Being a student athlete at a rigorous institution such as Bates is already a struggle in itself. It sometimes feels as if balancing sleep, studying, practice, and eating can be an impossible feat. Now imagine being a student athlete whose season runs throughout the entire school year. One has to be constantly on top of things in order for any success to be achieved. This is exactly what life is like for the Bates tennis team.
They are a group of men and women who compete in both the fall and spring seasons and continue conditioning throughout the winter. In total, they have competed in twenty tournaments and matches starting in September, and they finished their season this past weekend at Williams.
“The fall is more tournaments than us playing individual teams. It’s a good way to start off the year with ‘less seriously counted’ matches than spring season that leads into NESCAC’s,” Hayley Neighmond ’22 stated as she explained the difference between fall and spring seasons.
The men finished with a 5-12 overall record between both the fall and spring season and the women finished at 7-10 overall. It’s fair to say that both teams had challenging seasons, but it didn’t seem to get them down.
In Neighmond’s opinion, the opponents the teams faced didn’t put a damper on their season at all, no matter how tough the opponent was.
“We [fought] hard against some top Division III schools in the country. No matter what the score show[ed] we had the heart and spirit to win any match,” according to Neighmond.
If one ever got the chance to watch the Bates tennis teams play, they’d see an aspect that may be unique to outsiders, but to Bates student athletes it’s a commonality. For example, when the women compete, players that have finished their match will go watch their fellow teammates finishing their match. It’s this sportsmanship that can be seen in many Division III teams, but especially Bates’s teams. Neighmond notes this as something that makes the Bates team unique.
When referring to singles tennis, Neighmond explains that it may just be “you’re out there, but with the cheering and support of the other players you know you aren’t competing alone even though it looks like it to some.”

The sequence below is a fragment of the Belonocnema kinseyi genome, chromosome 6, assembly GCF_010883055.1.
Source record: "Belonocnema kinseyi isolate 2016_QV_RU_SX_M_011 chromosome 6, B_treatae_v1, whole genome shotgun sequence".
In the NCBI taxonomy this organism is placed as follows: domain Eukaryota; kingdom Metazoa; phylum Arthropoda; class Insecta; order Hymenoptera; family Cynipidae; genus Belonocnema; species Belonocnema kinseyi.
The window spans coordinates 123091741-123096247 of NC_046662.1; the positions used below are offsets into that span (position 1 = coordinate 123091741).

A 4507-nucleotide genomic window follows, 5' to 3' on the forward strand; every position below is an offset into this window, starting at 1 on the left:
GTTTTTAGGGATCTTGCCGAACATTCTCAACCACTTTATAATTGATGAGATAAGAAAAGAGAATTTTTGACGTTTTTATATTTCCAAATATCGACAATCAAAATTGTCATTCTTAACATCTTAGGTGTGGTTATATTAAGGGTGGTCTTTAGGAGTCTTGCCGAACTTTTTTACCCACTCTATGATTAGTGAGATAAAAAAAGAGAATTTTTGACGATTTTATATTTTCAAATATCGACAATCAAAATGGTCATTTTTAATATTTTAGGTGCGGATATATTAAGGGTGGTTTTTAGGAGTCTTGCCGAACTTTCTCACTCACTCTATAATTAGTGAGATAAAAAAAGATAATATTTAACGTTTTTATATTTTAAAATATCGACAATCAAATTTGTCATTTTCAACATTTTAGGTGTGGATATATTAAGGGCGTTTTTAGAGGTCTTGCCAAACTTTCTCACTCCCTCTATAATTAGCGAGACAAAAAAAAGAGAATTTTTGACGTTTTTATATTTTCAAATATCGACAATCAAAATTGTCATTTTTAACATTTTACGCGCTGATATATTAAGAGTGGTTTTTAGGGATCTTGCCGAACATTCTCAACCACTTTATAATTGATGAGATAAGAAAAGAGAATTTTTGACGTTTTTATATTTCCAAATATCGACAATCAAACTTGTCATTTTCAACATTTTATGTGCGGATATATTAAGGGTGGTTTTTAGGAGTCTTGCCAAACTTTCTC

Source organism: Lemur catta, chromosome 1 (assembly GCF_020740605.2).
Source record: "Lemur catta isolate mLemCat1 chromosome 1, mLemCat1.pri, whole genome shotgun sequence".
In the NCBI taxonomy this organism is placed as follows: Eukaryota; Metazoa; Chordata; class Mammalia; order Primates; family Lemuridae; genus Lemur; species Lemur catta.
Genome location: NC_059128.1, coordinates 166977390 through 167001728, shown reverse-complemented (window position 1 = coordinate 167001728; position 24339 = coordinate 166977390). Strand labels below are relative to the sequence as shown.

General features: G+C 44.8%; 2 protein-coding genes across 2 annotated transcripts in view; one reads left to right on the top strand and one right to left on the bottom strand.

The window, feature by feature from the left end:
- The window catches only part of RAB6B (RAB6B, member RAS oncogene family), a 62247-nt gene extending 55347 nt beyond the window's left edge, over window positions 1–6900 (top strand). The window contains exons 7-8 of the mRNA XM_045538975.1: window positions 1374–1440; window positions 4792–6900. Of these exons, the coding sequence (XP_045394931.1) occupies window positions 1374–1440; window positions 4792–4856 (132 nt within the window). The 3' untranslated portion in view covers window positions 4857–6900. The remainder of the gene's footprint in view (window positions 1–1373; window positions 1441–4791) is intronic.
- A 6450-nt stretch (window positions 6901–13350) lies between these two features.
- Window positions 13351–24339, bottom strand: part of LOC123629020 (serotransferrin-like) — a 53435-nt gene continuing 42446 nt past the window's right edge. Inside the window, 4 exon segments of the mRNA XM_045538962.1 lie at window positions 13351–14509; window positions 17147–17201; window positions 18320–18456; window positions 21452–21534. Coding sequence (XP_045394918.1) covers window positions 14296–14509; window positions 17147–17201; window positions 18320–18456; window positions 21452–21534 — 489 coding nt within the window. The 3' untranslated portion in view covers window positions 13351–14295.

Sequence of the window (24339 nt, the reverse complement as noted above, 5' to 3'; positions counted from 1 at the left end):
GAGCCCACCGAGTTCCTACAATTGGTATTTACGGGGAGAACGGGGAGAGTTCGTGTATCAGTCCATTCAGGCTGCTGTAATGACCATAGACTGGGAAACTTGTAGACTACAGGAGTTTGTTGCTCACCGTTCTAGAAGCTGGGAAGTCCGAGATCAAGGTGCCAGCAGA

Encouragement from players on the sidelines definitely seemed to help the Bobcats, and although the women lost all three doubles matches, they won half of the singles matches this past weekend at Williams. Similarly for the men, most of the points they scored came from singles matches.
The support the team shows for each other can also be seen off the court. Throughout the week the team has a team dinner before some practices in order to bond in a different way that isn’t sport-related. Neighmond says that the team dynamic is “very close knit and supportive of each other.”
The team also supports each other as students, too. If a player needs to miss practice due to the stress of college, a lecture that needs to be attended, or simply studying for a midterm, the team understands.
With so many conflicts that come with being a student athlete, one may wonder why so many Bates students are athletes. The Bates tennis team serves as another example of how unique Division III sports are.
Athletics may be important to these athletes, but it is not the only reason that they came to Bates College. It’s the academics, the team dynamics, the coaching staff, and the support from professors. The fact of the matter is, the reason why Bates has so many student athletes is because without the resources offered here at Bates, being a student athlete would be impossible.